Three of the five developmental Lockheed Martin F-35Bs have developed tiny cracks in a lift fan-related component which prevent the flight-test aircraft from reconfiguring in flight and landing vertically.
Two flight-test aircraft - BF-1 and BF-2 - are now being modified with a redesigned actuator support beam, according to the joint programme office.
BF-4 has also developed "hairline" cracks in the same part, but is continuing to fly in conventional mode only until the part is modified, the programme said.
The potential for cracks to develop in the actuator support beam was identified several years ago. A redesigned beam was installed on the fifth short take-off and vertical landing (STOVL) test aircraft during final assembly, the programme said. That means the BF-5 test aircraft can continue to make vertical landings as part of the flight-test programme.
The only remaining test aircraft - BF-3 - has accumulated fewer flight hours. No cracks have yet been found. BF-3 is not technically restricted from completing vertical landings, but has only flown in conventional mode since the cracking problem was discovered.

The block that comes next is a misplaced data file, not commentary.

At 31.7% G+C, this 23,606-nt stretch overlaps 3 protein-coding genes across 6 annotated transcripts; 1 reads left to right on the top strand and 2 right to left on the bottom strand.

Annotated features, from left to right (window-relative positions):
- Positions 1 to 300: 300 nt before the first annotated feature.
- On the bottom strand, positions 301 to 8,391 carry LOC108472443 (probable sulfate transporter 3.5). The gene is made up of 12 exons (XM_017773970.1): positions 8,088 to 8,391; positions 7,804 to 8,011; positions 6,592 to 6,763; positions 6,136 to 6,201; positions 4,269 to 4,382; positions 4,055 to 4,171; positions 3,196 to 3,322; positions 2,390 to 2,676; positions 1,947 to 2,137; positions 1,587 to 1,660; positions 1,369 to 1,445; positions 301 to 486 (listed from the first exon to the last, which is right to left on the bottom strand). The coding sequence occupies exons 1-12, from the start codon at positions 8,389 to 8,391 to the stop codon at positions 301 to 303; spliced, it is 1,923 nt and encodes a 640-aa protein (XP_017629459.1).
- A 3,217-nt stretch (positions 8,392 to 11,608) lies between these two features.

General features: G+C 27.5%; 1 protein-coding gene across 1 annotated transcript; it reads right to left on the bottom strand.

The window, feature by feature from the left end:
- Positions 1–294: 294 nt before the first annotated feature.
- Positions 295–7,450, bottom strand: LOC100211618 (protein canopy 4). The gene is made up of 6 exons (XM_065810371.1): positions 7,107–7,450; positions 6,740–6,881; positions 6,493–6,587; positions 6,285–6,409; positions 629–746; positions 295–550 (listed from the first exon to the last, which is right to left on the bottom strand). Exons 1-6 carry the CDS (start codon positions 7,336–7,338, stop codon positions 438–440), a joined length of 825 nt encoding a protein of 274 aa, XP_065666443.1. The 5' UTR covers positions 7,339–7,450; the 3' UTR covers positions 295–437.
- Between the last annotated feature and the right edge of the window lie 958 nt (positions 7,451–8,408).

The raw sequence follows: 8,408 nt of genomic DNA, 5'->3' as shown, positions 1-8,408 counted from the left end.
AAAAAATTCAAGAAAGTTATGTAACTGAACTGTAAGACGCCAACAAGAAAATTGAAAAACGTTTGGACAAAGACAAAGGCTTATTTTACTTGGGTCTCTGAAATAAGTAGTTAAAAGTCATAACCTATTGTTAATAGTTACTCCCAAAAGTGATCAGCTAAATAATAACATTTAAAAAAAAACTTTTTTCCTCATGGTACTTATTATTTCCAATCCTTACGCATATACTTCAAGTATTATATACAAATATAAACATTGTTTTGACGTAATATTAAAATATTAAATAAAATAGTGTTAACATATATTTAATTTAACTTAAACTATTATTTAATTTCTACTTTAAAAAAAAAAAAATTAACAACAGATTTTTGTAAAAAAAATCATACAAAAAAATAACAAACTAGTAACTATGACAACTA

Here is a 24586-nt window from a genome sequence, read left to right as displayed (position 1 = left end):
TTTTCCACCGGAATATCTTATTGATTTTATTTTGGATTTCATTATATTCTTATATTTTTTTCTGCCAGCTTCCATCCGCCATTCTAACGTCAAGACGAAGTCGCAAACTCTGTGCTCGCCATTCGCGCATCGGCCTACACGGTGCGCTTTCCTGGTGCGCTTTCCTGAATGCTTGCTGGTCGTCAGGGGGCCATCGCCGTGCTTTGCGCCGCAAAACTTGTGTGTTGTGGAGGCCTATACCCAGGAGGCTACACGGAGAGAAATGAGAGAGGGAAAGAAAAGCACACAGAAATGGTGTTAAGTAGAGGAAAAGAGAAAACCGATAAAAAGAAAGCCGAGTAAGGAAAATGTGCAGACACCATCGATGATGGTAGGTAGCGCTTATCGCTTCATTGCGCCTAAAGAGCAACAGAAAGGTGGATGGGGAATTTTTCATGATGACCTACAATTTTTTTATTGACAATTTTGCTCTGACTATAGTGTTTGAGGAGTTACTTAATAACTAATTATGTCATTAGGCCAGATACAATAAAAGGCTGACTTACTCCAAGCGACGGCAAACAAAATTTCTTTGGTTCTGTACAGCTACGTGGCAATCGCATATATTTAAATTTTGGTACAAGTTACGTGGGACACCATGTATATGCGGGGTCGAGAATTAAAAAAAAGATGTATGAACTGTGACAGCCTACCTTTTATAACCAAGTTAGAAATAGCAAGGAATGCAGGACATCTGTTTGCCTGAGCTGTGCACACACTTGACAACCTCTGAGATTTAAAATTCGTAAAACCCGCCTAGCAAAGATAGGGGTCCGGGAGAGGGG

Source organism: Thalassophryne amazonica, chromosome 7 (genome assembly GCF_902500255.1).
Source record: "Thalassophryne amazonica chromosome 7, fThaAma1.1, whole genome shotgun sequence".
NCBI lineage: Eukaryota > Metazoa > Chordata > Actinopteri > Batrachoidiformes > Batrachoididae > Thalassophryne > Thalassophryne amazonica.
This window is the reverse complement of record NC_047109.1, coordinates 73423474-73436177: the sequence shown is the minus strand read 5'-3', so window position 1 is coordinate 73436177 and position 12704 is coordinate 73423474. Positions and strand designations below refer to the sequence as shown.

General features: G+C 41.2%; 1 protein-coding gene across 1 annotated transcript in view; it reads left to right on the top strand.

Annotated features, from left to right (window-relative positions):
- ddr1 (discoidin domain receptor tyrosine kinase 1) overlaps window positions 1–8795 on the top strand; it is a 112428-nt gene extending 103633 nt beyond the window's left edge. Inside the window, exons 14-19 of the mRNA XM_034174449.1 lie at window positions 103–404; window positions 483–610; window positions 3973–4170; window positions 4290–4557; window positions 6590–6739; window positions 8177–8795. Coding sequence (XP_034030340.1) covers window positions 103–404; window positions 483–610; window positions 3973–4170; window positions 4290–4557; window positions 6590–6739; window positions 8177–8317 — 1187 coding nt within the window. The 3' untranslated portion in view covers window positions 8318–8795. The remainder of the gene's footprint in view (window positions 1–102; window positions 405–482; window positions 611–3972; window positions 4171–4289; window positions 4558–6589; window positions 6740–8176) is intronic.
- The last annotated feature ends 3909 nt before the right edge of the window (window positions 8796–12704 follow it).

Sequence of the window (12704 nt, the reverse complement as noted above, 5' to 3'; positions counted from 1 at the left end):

The overall impact on the flight-test programme is expected to be light, programme officials said. BF-5 was the only STOVL variant scheduled to complete more vertical landings this year.
The cracks were discovered about a month after BF-2 and BF-4 completed a series of shipboard vertical landings on the USS Wasp, an LHD-class amphibious carrier.
The 18-day period aboard the Wasp was hailed as a landmark in the F-35B flight-test programme, symbolising its recovery from technical issues that had limited the STOVL variant to 10 vertical landings in 2010.
US Secretary of Defense Robert Gates placed the F-35B variant on a loosely defined "probation" earlier this year, warning that further problems could result in the programme's termination.
The F-35B appeared to rebound after Gates' announcement on 6 January. Three of the five propulsion system glitches have been fixed, with the remaining two expected to be cleared by February. A cracked bulkhead discovered in durability tests last November has also been redesigned.
However, the F-35B continues to face higher scrutiny amid the US military's uncertain budget situation.
Winslow Wheeler, director of the Straus Military Reform Project at the Center for Defense Information, and a noted F-35 critic, links the newly-discovered cracks on the actuator support beam to his overall case against the F-35B.
"The least capable, most complex, most expensive, most problematic F-35 is amply demonstrating its doomed-from-the-start heritage," Wheeler said.